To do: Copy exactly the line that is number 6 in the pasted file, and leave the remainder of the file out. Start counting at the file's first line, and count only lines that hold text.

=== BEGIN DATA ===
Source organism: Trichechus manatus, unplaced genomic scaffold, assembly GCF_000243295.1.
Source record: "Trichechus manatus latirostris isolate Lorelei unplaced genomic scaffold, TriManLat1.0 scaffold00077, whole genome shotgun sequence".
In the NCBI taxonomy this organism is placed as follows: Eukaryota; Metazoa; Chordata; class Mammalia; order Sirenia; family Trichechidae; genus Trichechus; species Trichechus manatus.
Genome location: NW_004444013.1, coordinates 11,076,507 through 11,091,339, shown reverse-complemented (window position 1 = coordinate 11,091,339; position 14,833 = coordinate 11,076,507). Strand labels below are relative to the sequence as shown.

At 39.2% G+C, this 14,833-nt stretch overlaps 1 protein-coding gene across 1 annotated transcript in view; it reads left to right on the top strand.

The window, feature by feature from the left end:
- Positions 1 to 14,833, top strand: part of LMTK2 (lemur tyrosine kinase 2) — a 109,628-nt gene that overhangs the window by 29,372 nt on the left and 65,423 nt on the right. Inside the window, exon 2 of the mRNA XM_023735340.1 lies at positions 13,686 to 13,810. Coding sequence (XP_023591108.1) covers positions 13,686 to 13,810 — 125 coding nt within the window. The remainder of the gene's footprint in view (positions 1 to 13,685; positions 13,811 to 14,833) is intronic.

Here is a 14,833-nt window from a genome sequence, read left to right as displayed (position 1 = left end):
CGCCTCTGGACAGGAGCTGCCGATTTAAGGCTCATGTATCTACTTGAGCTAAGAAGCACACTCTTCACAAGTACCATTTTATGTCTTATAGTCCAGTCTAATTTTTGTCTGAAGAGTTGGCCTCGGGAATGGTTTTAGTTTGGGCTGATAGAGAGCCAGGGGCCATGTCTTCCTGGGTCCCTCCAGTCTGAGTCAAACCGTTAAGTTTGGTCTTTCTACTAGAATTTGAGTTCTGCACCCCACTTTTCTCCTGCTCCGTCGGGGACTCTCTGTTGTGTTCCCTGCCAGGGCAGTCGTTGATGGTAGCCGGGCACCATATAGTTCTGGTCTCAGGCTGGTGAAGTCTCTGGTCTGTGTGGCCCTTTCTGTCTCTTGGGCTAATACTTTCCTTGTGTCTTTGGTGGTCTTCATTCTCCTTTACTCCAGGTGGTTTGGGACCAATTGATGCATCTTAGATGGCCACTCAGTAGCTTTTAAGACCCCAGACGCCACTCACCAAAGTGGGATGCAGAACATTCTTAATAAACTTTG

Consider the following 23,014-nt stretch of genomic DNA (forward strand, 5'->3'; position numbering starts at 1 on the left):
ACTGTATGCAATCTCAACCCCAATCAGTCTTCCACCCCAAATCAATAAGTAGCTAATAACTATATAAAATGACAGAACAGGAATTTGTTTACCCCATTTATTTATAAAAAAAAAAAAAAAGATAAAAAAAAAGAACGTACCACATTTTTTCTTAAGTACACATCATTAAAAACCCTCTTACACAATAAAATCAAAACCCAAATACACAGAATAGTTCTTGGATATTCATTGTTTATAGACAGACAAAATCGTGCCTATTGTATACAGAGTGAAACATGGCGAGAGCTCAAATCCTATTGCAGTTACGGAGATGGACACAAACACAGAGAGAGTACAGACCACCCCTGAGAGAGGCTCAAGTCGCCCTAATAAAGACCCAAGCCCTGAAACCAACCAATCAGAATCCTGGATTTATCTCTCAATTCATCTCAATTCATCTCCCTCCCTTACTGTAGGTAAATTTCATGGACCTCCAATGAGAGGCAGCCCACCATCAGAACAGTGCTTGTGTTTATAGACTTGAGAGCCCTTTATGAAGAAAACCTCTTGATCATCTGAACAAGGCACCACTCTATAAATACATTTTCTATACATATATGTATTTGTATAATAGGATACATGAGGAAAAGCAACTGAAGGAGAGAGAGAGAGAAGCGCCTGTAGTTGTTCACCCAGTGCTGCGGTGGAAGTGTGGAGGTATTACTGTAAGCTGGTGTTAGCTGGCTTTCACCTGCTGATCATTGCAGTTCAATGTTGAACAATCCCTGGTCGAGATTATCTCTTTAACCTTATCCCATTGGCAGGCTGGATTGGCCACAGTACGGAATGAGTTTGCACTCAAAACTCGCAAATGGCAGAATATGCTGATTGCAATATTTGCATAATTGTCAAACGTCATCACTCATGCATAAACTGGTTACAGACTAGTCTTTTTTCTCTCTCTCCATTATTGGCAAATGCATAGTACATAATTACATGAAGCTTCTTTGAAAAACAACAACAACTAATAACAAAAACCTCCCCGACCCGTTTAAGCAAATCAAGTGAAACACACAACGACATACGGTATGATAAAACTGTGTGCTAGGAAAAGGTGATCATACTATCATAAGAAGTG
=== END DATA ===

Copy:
The window, feature by feature from the left end: